Travelers Casualty and Surety Company of America v. Mader Law Group, LLC et al
ORDER ATTACHED denying [47 & 48] Motions for Summary Judgment. Signed by Judge Richard A. Lazzara on 10/20/2014. (CCB)
UNITED STATES DISTRICT COURT
MIDDLE DISTRICT OF FLORIDA
TRAVELERS CASUALTY AND SURETY
COMPANY OF AMERICA,
CASE NO: 8:13-cv-2577-T-26TGW
MADER LAW GROUP, LLC, ERIC A. MADER,
and SEAN BATCHELER,
Before the Court are cross motions for summary judgment: (1) Plaintiff’s
Dispositive Motion for Summary Judgment, Statement of Undisputed Facts with
attachments, and Rule 30(b)(6) Deposition of the Mader Law Group, LLC (Mader Law)
with attachments (Dkts. 43, 46 & 48); the Response filed by Defendants Mader Law and
Eric A. Mader (Dkt. 50); and the Response filed by Defendant Sean Batcheler (Dkt. 54);
and (2) the Motion for Summary Judgment and Statement of Undisputed Facts filed by
Defendants Mader Law and Eric A. Mader (Dkts. 45 & 47), and Plaintiff’s Response in
Opposition. (Dkt. 52). After careful consideration of the motions, the applicable law,
and the submissions of the parties, the Court concludes that both motions should be
Travelers Casualty and Surety Company of America (Travelers) brought this
action against its named insured, Mader Law, as well as insureds, attorneys Mr. Mader
and Mr. Batcheler, for rescission of a professional liability insurance policy issued to
Mader Law and for a declaration that Travelers owes no duty to defend or indemnify in
two specific lawsuits.1 The grounds for rescission are based on alleged incorrect
statements made in the application for coverage.
Attorney Mader, the managing partner of Mader Law, signed the application for
coverage on January 15, 2013, for the policy period of March 1, 2013, through March 1,
2014. Travelers asserts that the following answers given to the questions on the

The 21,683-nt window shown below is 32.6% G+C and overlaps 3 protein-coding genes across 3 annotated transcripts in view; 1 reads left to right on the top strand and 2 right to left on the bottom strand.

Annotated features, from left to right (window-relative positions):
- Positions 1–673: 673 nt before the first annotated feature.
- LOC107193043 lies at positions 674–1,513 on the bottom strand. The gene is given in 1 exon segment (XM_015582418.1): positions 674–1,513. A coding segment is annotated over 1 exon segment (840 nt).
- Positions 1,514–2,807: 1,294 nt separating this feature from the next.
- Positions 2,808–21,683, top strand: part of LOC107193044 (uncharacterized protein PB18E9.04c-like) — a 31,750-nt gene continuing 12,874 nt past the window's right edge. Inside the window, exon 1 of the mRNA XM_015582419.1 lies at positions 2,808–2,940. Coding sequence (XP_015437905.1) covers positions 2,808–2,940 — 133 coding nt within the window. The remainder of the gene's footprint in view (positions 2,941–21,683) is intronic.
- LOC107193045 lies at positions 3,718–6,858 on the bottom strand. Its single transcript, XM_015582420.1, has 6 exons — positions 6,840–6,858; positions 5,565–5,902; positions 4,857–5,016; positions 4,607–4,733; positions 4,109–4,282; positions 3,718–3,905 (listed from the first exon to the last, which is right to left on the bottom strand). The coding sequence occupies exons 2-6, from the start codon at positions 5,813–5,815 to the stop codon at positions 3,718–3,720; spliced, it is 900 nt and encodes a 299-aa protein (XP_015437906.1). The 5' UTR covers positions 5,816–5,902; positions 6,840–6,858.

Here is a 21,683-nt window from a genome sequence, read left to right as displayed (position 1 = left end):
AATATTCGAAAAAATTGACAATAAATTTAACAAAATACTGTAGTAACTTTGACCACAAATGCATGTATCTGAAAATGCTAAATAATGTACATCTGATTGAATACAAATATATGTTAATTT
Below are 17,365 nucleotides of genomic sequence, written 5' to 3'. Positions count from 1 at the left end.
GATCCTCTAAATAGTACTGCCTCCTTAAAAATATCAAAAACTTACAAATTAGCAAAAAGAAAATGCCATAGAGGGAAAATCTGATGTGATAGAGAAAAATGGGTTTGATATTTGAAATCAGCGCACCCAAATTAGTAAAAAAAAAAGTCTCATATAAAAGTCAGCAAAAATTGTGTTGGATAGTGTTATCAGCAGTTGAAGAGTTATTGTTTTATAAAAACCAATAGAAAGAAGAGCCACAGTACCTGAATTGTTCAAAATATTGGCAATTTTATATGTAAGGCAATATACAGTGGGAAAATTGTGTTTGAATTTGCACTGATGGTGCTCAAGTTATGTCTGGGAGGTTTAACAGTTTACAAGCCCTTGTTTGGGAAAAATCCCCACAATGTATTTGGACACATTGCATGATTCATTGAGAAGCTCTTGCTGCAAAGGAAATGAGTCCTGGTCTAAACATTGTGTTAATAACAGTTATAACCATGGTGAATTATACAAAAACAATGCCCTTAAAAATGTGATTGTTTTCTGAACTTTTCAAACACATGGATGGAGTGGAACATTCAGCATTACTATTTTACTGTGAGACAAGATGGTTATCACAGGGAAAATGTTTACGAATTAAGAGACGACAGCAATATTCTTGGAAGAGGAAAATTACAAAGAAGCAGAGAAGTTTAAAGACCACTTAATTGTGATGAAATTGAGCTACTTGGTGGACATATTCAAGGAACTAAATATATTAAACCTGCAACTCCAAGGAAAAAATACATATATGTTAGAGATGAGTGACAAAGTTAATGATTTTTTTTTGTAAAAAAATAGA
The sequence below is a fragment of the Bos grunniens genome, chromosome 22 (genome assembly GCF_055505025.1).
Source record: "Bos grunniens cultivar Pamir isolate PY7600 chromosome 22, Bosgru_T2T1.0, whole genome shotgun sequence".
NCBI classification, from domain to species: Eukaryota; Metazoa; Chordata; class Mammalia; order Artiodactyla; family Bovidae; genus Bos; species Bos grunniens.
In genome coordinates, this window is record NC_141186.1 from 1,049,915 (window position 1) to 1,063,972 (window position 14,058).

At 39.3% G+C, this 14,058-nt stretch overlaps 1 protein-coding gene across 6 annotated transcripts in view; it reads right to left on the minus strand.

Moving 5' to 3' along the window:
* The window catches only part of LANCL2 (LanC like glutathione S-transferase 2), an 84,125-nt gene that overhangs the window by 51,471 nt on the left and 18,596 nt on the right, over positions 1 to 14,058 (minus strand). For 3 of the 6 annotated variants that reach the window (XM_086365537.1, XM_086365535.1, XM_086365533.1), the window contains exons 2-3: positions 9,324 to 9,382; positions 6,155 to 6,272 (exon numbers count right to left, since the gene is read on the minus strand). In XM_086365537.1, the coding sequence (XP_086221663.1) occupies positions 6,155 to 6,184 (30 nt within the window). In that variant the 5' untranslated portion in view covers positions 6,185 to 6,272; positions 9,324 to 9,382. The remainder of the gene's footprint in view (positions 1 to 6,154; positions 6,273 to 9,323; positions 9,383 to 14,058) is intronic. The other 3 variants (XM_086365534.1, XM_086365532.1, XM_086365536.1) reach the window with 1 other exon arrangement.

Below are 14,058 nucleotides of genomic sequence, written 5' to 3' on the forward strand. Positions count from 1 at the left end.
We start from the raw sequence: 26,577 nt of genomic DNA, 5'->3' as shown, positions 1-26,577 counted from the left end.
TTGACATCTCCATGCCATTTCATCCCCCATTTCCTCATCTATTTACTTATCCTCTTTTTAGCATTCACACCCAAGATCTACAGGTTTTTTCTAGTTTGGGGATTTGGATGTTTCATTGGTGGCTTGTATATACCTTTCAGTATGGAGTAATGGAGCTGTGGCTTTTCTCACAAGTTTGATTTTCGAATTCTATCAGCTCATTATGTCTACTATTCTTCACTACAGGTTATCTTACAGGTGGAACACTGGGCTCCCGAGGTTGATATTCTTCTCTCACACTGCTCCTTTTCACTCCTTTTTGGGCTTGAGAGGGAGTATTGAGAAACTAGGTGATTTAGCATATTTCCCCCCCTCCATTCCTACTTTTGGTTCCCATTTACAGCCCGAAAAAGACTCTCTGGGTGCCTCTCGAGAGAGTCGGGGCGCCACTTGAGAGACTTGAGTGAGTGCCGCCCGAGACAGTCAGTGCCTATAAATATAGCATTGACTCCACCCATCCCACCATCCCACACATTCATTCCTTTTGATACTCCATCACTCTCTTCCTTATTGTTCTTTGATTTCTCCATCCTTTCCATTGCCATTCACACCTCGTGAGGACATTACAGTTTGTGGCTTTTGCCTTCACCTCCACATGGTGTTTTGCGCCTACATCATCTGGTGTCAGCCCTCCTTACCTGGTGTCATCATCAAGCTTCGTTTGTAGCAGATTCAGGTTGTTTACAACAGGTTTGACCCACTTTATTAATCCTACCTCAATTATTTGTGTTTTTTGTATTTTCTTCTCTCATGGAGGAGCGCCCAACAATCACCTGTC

application were material misrepresentations and, at the very least, inaccurate.
3. Firm “trade” or “doing business as” name:
. . . .
10. Please estimate the percentage of your firm’s gross
billings or revenues in each area. The total must equal 100%.
. . . .
. . . .
. . . .
See docket 22.
. . . .
Labor Litigation-Defense 20%
. . . .
. . . .
20. Do you share office space with any firm or attorney(s)
who are not members of your firm?
[The “No” box was marked.]
. . . .
25. Has any attorney in your firm ever had a disciplinary
complaint filed with any court, administrative agency or
regulatory body, or been disbarred, suspended, reprimanded,
sanctioned or held in contempt?
[The “No” box was marked.]
26. During the past 7 years, has any professional liability
claim or suit been made or brought against your firm, a
predecessor firm, or any current or former firm member?
[The “No” box was marked.]
27. Do you or any member or employee of your firm have
knowledge of any incident, act, error, or omission that is or
could be the basis of a claim under this proposed professional
[The “No” box was marked.]2
Above Mr. Mader’s signature on the application, the following statement appears:
The statements and representations made in this application,
all supplements and attachments to this application, are true
and complete and will be deemed material to the acceptance
See docket 43-11, pp. 2 & 4.
of the risk assumed by Travelers in the event an insurance
policy is issued.3
Events Occurring Before the Date of Application
When Mader Law applied for the policy on January 15, 2013, both it and Mr.
Mader were named defendants in a lawsuit, Missouri v. Mader Law Group, LLC and Eric
Mader, pending in the Thirty-Seventh Circuit of the State of Missouri.4 The lawsuit was
filed on September 26, 2012, by the Attorney General of Missouri. The petition sought
permanent injunction and other relief in connection with violations of various state
statutes involving the marketing, offering, selling, or administering of legal services to
consumers in the nature of foreclosure rescue or mortgage loan modification. Mader Law
and Mr. Mader were allegedly improperly charging fees prior to performing foreclosure
rescue work in violation of Missouri law. The petitioner alleges the specific consumer
example of Sherri Gibson, a Missouri resident who retained Mader Law in March 2012
and paid a $3,500 retainer fee for loan modification services. Ms. Gibson was allegedly
told not to make mortgage payments for the next six months but instead pay Mader Law.
Despite the existence of this lawsuit, Question 26 of the application was answered in the
See docket 43-11, p. 5.
See docket 43-3.
Florida’s Attorney General began an investigation into Mader Law’s conduct in
2011.5 Subpoenas were issued to Mader Law in the course of the investigation, and
documents and information were provided by Mader Law to the Florida Attorney
General. Mr. Mader and Mader Law concede they were aware of the investigation at the
time the application was filled out.6 Travelers contends that this information should have